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Tales from a Plant Addict

Fun (& a few serious) facts, tips and tricks for every gardener, new and old.

Garden Spider Argiope aurantia


There are certain topics that we field questions on quite regularly at the Extension office each growing season. Unusually large insects fit this category-- they are something that stop a lot of homeowners in their tracks and prompt them to bring us a specimen or send us a picture, usually with worried commentary about whether the creature is dangerous to them or their garden.

As the growing season begins to wane, you may be shocked to find not an unusually large insect, but an unusually large spider taking up residence in and around your garden. I remember the first time I noticed the large yellow and black spider in my garden—it was easily two inches long, and its web was at least two feet in diameter!

A little research confirmed the identity as Argiope aurantia, commonly called a garden spider. The large spider taking up residence in my garden is the female of the species. The male is much smaller and quite inconspicuous. Often males are found lingering on the edge of the female's web.

My husband is a confessed arachnophobe—he is deathly afraid of spiders. His reaction to our large garden guest was to find the nearest shoe and start swinging. I stopped him before he could cause any harm and convinced him to offer the spider a stay of execution. Though these spiders may be a bit scary due to their size, they are one of the "good guys". They consume all sorts of insects, many of them the same insects that attack the beloved plants in our landscapes.

As with many spiders, the garden spider's web is an example of the incredible beauty and engineering found in nature. Garden spiders are one of a group of spiders called the "orb" spiders, meaning they spin circular webs. Garden spiders will build their webs in the same location all season long unless they are frequently disturbed or are not catching adequate amounts of food.

A garden spider's web typically starts with strands of silk at four to five anchor points that meet in the center of what will be the web. She will add several more strands of silk radiating out from the center, much like the spokes of a wheel. Spiraling out from the center she adds a different type of silk that is sticky for catching prey. This process takes several hours through the night.

Just constructing one web is amazing enough, but the garden spider eats the sticky center section of her web each day and builds a new one overnight. Some entomologists hypothesize this is one way for the spider to recycle the chemicals used for web building, others theorize that the small bits of insects and other organic matter trapped in the web each day are an additional source of nutrition.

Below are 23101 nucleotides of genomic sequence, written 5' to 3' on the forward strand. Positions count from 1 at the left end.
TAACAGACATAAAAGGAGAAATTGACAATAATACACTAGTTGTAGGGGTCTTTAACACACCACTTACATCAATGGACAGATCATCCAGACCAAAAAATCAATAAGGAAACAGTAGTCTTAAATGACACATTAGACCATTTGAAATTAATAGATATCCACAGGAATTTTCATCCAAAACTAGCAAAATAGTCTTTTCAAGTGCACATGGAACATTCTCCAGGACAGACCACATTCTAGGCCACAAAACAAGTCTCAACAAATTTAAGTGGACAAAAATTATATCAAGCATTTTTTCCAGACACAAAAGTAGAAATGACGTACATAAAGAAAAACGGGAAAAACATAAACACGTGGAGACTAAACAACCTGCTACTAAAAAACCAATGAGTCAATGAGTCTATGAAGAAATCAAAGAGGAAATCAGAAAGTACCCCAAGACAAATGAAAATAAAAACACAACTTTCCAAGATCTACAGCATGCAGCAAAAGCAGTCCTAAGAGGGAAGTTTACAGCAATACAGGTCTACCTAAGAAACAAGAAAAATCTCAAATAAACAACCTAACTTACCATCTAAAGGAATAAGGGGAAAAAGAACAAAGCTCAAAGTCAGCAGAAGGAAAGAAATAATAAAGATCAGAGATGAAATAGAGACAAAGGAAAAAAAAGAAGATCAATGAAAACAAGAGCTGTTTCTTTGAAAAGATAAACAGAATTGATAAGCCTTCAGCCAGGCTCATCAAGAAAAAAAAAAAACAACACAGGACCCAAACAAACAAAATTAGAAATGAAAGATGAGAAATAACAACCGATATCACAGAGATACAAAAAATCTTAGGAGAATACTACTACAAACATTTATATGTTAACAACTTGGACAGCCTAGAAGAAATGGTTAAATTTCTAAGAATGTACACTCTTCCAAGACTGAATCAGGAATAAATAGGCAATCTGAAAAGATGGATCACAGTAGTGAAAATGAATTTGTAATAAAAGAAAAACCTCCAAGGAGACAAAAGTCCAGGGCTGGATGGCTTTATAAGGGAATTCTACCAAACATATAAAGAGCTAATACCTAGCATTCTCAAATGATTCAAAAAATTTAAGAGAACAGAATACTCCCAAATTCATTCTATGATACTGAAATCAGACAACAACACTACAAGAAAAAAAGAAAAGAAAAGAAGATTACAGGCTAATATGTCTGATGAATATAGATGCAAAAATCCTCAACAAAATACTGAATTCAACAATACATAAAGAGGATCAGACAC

A distinct feature of the garden spider's web is the thick zig zag of silk down the center of the web. This silk is called a stabilimentum. Scientists have observed that spiders that catch prey during daylight are the only ones to build stabilimenta; so it is thought to offer the spider some protection by camouflaging it, distracting predators, and alerting larger creatures like birds to the presence of the web so they don't accidentally destroy it while moving through the landscape.

The stabilimentum may alert prey to the presence of the web as well, and cost the spider a tasty meal. Researchers have observed that hungry spiders are less likely to build stabilimenta.

A garden spider will eat just about anything trapped in her web, even insects larger than herself! She sits in the center of her web, head facing down, waiting for prey. While her eyesight is poor, she is very sensitive to vibrations caused by prey entangling themselves in her web. She injects the prey with paralyzing venom and covers it with silk to save it for later consumption.

Given its large size, many people immediately start worrying about being bitten by a garden spider. Garden spiders are not aggressive, but they may bite if grabbed. Their bite has been compared to that of a bee sting, causing some soreness, itching and swelling. Those with compromised immune systems, the very young, and the very elderly should exercise some degree of caution around garden spiders, much like you would around a beehive.

We usually don't notice garden spiders in the landscape until late summer and early fall when they have matured. Earlier in the year young immature garden spiders build smaller webs in low vegetation. As they grow their webs get bigger and are placed higher and higher in the landscape.

The garden spider tends to build webs in calm areas out of the wind. This may be one reason that garden spiders like to build their webs under the eaves or on our front porches.

Garden spiders in our part of the U.S. will die when freezing temperatures return. The female lays one or more egg sacs in the fall that are up to an inch long, containing thousands of eggs. The eggs hatch, but the spiderlings stay in the sac over the winter and disperse in the spring.

If you find a garden spider in your landscape this year, count yourself lucky to be able to observe not only a fascinating creature, but a natural source of insect control for your landscape.

 



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